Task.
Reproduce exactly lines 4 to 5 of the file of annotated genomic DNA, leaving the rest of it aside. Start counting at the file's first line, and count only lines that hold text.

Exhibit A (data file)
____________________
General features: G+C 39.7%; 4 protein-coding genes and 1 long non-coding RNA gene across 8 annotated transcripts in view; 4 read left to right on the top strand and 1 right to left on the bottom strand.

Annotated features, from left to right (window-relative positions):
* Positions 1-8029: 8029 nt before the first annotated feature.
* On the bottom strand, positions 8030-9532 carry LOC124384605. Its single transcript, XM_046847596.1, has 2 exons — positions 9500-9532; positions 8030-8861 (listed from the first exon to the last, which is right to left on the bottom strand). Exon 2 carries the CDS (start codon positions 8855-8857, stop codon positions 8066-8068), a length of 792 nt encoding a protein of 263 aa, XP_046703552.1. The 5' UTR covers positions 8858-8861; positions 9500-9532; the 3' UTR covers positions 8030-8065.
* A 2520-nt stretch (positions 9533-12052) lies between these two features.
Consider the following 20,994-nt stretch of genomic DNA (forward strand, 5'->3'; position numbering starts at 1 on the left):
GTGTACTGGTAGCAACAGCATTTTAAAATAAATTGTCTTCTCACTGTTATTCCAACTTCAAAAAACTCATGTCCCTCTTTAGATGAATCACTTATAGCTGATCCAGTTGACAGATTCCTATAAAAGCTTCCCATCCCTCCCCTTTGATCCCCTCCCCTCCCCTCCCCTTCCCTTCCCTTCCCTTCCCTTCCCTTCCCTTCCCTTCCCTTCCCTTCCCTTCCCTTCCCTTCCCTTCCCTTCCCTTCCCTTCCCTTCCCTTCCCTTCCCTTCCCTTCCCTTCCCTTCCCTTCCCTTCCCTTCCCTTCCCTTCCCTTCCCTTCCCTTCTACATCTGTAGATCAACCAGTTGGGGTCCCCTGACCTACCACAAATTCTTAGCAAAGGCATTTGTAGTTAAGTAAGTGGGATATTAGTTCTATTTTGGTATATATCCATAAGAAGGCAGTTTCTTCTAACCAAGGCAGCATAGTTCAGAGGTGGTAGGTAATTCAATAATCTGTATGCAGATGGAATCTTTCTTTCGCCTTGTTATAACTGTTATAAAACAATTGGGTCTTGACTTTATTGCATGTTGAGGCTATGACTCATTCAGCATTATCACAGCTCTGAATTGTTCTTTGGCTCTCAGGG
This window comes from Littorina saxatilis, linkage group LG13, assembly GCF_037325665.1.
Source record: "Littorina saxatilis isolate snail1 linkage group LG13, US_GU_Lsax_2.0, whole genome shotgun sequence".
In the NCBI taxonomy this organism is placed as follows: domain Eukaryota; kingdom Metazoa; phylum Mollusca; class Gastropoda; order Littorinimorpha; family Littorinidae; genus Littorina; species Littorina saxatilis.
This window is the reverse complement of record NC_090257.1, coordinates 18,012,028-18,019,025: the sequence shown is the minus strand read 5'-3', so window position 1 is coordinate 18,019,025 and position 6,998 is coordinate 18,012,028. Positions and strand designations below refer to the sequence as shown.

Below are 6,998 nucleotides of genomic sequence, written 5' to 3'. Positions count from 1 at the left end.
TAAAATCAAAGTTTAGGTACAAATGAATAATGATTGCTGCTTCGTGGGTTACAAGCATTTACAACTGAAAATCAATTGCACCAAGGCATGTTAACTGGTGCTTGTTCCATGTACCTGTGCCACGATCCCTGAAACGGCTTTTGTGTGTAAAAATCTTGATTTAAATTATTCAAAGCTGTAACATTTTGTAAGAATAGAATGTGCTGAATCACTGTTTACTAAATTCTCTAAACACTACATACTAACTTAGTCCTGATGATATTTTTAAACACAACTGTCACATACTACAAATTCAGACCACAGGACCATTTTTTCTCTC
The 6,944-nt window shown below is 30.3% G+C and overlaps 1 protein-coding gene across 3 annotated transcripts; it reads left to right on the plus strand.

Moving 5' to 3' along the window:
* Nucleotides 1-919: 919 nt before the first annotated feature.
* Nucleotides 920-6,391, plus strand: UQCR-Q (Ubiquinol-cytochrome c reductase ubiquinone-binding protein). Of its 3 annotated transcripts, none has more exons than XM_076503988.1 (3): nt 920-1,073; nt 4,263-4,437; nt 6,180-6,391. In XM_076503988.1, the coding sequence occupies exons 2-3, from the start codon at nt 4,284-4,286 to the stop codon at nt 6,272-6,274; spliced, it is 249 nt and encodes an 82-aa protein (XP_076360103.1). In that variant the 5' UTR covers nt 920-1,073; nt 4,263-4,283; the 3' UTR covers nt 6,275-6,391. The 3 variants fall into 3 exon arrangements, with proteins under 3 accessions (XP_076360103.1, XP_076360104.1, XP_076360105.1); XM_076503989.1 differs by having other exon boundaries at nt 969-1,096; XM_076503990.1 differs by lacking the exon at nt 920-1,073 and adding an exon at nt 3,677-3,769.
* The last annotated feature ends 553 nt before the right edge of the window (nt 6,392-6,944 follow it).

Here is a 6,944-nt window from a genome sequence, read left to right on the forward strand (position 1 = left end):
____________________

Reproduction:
* On the bottom strand, positions 8030-9532 carry LOC124384605. Its single transcript, XM_046847596.1, has 2 exons — positions 9500-9532; positions 8030-8861 (listed from the first exon to the last, which is right to left on the bottom strand). Exon 2 carries the CDS (start codon positions 8855-8857, stop codon positions 8066-8068), a length of 792 nt encoding a protein of 263 aa, XP_046703552.1. The 5' UTR covers positions 8858-8861; positions 9500-9532; the 3' UTR covers positions 8030-8065.
* A 2520-nt stretch (positions 9533-12052) lies between these two features.